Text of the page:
Creating a haven for the humanities – The American Book Review literary publication moved its editorial operations to UHV in 2006 and its layout and production in 2007. The Society for Critical Exchange, a scholarly society devoted to theory, found a home at UHV in 2008, along with the independent, alternative press Fiction Collective Two. Cuneiform Press, a fine arts press, joined UHV’s growing number of literary organizations and publications in the fall of 2009. The first master’s degree in publishing offered in the South also was added in the fall.
Increasing enrollment – Student enrollment increased significantly during the last five years. In fact, UHV’s growth rate of 15 percent from fall of 2008 to fall of 2009 was the highest of any school in Texas, according to preliminary enrollment figures provided by the Texas Higher Education Coordinating Board. The university grew from 2,491 students in the fall of 2005 to 3,655 students in the fall of 2009. That’s an increase of 47 percent.
Becoming a nationally ranked business school – The Princeton Review, Entrepreneur Magazine, Fortune Small Business Magazine and GetEducated.com all have rated the School of Business Administration as outstanding. The school recently was named the No. 1 Greatest Opportunity for Minority Students in The Princeton Review’s 2010 edition of “The Best 301 Business Schools.” In 2009, The Princeton Review rated the school No. 10 on its Most Family Friendly list, and GetEducated.com rated the school’s Bachelor of Business Administration as the No. 7 Online Bachelor’s Degree in Business Best Buy. The Global MBA and the Strategic MBA were ranked in 2009 by GetEducated.com as the No. 2 and No. 11 Association to Advance Collegiate Schools of Business–accredited Distance MBA Best Buys, respectively. In addition, Fortune Small Business Magazine rated the school one of the top–five Best Online Entrepreneurial Schools in 2007.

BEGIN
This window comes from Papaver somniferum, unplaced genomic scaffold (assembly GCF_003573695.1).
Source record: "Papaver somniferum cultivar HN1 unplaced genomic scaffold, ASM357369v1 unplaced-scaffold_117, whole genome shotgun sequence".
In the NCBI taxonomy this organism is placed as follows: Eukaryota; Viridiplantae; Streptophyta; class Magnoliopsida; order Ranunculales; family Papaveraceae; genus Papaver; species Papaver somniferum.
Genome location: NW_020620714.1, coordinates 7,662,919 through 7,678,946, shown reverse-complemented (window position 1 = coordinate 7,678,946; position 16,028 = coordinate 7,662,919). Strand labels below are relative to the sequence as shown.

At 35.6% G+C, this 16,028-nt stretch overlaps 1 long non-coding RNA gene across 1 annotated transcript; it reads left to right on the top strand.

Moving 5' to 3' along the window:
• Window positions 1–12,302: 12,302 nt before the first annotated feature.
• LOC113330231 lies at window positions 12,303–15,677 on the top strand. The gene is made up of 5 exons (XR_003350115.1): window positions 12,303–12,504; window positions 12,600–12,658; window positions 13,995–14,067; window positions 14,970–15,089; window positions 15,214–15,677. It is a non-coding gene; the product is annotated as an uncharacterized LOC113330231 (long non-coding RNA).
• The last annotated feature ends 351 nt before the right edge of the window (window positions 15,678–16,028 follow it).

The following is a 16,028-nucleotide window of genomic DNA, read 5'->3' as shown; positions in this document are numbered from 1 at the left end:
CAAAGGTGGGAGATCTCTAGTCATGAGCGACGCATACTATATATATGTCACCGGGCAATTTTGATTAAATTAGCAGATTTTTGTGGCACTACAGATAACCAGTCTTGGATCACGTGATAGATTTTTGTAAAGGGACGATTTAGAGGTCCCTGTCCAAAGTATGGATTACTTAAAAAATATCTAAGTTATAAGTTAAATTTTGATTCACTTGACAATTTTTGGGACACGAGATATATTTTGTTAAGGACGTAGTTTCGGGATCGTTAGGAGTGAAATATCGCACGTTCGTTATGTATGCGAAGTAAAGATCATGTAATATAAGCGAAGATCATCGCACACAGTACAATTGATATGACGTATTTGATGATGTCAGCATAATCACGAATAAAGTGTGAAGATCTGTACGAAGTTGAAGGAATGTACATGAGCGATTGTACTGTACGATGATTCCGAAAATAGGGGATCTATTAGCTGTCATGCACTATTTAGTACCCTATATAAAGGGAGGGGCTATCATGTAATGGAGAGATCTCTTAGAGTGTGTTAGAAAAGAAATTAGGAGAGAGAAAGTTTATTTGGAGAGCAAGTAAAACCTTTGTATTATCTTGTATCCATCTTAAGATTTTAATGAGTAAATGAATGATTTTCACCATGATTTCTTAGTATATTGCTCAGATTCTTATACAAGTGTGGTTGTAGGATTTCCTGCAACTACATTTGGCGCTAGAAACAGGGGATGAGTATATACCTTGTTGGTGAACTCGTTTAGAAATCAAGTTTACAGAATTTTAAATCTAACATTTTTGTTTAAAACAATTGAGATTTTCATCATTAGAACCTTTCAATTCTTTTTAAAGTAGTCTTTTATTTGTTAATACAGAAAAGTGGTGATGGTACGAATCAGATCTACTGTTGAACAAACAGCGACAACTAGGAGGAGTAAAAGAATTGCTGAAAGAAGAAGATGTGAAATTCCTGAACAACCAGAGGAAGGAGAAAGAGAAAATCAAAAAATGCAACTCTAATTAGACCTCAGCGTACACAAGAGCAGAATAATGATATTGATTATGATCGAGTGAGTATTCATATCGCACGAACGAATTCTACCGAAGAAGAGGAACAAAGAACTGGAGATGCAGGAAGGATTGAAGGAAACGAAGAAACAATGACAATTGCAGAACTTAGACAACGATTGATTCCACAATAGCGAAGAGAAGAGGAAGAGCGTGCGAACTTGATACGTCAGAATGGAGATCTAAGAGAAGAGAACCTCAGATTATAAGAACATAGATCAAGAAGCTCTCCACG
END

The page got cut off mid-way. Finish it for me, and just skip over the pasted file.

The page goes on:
Starting an athletics program – UHV started an athletics program in 2007 and fielded baseball and softball teams its first year. The Jaguars strongly compete in the National Association of Intercollegiate Athletics. Both teams won their respective Association of Independent Institutions championships in 2009 and produced All–American athletes. The athletics program will expand in the fall of 2010 with the addition of men’s and women’s golf and soccer.
Growing donations – Generous donors continued to give significantly to UHV each year. Faculty, staff, community members, organizations and alumni gave $769,252 to UHV in fiscal year 2009. This was up 38 percent, from the $558,109 given in fiscal year 2005.
Adding the first endowed professorships – The M.G. and Lillie A. Johnson Foundation established UHV’s first endowed professorship in 2005. The Johnson Foundation Endowed Professorship in Nursing is held by a faculty member in the School of Nursing. Award–winning journalist Macarena Hernández was announced on June 25 as the first Victoria Advocate Endowed Professor of the Humanities.
Increasing research – Research and sponsored program funding has more than doubled at UHV from $669,211 in fiscal year 2006 to $2.3 million in fiscal year 2009.
Working with China – The university established agreements with several Chinese universities in 2008 to allow their students to take business classes at UHV. Chinese graduate students and professors took classes last school year at the University of Houston System at Sugar Land and UHS at Cinco Ranch, where UHV offers programs. Six Chinese students are taking graduate computer science classes in Victoria this school year.